Urinary tract injuries during pelvic surgery: Incidence rates and predisposing factors

Sang Wook Bai, Eun Ha Huh, Da Jung Jung, Joo Hyun Park, KoonHo Rha, Sei Kwang Kim, Ki Hyun Park

Research output: Contribution to journalReview article

48 Citations (Scopus)

Abstract

Objective: To review the cases of urinary tract injury following major pelvic surgery that were treated in our hospital over the last 12 years, in relation to possible predisposing factors and incidence rates of injury arising in various surgical procedures. Materials and methods: From 8,824 major gynecological operations performed in our department, 29 cases of intraoperative urinary tract injury were found. Thirty eight patients visited the urology department during the same period for the management of urogenital fistula following pelvic surgery. Parameters that were examined included type of urinary tract injury, indication for surgery, type of operation, coexisting pathological conditions, past history of pelvic surgery or pelvic irradiation, and the delay in the recognition and management of the urinary tract injury. Results: The overall incidence of urinary tract injury in pelvic surgery was 0.33%. The incidence of urinary tract injury in radical hysterectomy was higher than that of total abdominal hysterectomy(0.76 vs 0.26%). Of the intraoperative urinary tract injuries, 48.4% coexisted pelvic pathologies. Of all the cases with urinary tract injury, the most common type of operation was total abdominal hysterectomy (n=45, 67.2%), and the most common indication was uterine myoma (n=25, 36.9%). The most common type of urinary tract injury was bladder injury, including bladder laceration and vesicovaginal fistula (n=57, 76.1%). The frequency of reoperation was found to be lower in patients with a shorter delay in the recognition of the injury (p<0.05). Conclusion: Possible predisposing factors for urinary tract injury are coexisting pelvic adhesion, distortion of normal pelvic configuration, previous irradiation history, previous operation history, and the extent of surgery. In high-risk patients, proper evaluation is needed to avoid urology complications before operation.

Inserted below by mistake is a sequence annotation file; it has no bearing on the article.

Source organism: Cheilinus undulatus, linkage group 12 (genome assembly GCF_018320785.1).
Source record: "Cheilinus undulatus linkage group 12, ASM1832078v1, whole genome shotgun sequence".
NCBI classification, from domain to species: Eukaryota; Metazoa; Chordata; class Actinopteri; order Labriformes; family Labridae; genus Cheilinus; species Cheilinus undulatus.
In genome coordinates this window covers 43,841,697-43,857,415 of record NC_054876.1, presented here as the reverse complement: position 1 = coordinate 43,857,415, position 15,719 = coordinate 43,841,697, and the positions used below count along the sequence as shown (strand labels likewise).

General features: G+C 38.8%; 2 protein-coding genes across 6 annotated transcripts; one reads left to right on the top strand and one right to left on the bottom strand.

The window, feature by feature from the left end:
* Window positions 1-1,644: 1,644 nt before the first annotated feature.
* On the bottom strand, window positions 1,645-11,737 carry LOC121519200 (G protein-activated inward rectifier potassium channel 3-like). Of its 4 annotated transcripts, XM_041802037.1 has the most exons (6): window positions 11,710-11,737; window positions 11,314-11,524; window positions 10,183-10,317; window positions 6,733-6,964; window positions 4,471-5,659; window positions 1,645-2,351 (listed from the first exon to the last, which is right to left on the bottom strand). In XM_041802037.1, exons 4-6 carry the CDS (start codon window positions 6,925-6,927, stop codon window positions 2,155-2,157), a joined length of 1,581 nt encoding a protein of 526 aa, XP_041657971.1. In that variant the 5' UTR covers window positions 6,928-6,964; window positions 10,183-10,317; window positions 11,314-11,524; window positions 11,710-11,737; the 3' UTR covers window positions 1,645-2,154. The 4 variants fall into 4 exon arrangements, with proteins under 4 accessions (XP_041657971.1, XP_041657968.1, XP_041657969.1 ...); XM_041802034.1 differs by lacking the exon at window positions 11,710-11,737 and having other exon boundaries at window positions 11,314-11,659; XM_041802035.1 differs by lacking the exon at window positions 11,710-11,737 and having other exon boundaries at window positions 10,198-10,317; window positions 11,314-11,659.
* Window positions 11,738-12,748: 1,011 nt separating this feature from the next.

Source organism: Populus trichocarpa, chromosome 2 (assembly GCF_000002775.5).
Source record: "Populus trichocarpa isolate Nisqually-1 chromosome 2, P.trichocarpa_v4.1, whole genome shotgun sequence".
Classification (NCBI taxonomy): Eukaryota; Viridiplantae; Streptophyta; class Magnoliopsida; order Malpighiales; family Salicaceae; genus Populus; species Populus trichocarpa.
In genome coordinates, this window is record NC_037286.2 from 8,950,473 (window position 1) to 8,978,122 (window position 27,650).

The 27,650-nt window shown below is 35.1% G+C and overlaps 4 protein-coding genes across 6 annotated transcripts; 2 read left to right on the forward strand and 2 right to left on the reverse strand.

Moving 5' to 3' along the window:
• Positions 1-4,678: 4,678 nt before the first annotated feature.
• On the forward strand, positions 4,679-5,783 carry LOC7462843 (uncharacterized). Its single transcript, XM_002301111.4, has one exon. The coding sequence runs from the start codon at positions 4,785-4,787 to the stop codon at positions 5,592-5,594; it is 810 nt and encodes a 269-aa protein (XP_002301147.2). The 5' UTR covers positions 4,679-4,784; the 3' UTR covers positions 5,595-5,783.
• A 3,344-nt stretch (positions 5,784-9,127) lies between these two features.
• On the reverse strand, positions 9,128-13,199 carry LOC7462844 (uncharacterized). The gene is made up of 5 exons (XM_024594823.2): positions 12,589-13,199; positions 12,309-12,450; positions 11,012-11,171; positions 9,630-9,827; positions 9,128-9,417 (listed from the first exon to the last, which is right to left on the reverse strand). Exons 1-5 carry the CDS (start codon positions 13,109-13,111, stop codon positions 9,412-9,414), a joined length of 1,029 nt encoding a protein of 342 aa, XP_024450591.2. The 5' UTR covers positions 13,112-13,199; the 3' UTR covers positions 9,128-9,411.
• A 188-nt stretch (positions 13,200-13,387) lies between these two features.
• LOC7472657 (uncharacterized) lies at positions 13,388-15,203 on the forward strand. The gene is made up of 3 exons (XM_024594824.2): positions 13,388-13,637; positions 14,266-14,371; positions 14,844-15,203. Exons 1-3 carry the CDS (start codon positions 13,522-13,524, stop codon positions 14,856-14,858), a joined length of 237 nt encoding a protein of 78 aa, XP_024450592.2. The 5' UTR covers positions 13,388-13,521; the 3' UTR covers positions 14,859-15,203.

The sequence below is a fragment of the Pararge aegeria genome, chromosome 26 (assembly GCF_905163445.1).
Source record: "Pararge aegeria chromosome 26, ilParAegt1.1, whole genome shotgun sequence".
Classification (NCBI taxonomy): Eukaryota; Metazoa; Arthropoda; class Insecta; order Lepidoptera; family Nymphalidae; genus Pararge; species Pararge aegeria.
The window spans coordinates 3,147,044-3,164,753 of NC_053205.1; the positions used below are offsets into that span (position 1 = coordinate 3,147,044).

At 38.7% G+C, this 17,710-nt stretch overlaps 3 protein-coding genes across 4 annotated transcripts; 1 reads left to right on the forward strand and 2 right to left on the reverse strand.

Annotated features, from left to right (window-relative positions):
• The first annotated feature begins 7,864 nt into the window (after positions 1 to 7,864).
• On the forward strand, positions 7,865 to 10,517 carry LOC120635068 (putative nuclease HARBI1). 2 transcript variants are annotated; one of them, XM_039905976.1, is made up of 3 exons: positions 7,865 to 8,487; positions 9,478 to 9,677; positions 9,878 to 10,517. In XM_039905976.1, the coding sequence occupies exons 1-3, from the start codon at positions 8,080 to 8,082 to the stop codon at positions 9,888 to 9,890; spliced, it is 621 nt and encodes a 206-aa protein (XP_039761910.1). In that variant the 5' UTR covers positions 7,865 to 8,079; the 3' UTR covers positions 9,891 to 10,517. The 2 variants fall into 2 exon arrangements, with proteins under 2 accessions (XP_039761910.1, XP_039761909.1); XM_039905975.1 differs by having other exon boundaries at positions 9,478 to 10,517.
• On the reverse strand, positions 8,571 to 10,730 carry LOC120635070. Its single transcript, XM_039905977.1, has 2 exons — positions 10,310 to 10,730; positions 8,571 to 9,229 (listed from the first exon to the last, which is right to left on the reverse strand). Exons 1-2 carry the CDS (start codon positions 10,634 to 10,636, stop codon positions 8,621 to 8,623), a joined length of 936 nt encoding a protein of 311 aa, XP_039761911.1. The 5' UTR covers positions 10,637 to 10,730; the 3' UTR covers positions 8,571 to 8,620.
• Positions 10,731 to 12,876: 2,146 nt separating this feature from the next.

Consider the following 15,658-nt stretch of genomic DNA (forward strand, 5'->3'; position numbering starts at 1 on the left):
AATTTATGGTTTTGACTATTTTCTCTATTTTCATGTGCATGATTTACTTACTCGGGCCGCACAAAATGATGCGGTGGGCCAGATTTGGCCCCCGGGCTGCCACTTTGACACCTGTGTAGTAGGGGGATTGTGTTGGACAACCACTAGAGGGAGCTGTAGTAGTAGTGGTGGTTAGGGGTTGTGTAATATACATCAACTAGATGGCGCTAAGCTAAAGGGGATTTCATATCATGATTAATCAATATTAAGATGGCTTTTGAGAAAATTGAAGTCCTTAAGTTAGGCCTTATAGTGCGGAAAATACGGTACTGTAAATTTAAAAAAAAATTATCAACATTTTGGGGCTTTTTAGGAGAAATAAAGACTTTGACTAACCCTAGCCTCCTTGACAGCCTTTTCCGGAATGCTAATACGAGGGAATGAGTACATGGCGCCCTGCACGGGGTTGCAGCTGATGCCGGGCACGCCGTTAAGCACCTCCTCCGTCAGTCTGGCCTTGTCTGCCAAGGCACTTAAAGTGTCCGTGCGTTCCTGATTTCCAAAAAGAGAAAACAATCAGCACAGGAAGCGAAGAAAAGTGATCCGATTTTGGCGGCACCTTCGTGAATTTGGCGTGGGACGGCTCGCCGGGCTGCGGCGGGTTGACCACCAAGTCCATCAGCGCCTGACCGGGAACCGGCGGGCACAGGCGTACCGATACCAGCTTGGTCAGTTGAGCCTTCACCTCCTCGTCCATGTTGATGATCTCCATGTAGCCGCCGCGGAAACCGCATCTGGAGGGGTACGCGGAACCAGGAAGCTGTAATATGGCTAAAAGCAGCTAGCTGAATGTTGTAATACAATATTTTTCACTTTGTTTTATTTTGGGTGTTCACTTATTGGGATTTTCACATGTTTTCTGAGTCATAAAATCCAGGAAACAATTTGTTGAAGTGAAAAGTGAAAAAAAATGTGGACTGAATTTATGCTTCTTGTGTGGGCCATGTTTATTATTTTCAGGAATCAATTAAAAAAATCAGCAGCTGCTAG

Original languageEnglish
Pages (from-to)360-364
Number of pages5
JournalInternational Urogynecology Journal
Volume17
Issue number4
DOIs
Publication statusPublished - 2006 Jan 1

All Science Journal Classification (ASJC) codes

  • Obstetrics and Gynaecology
  • Urology

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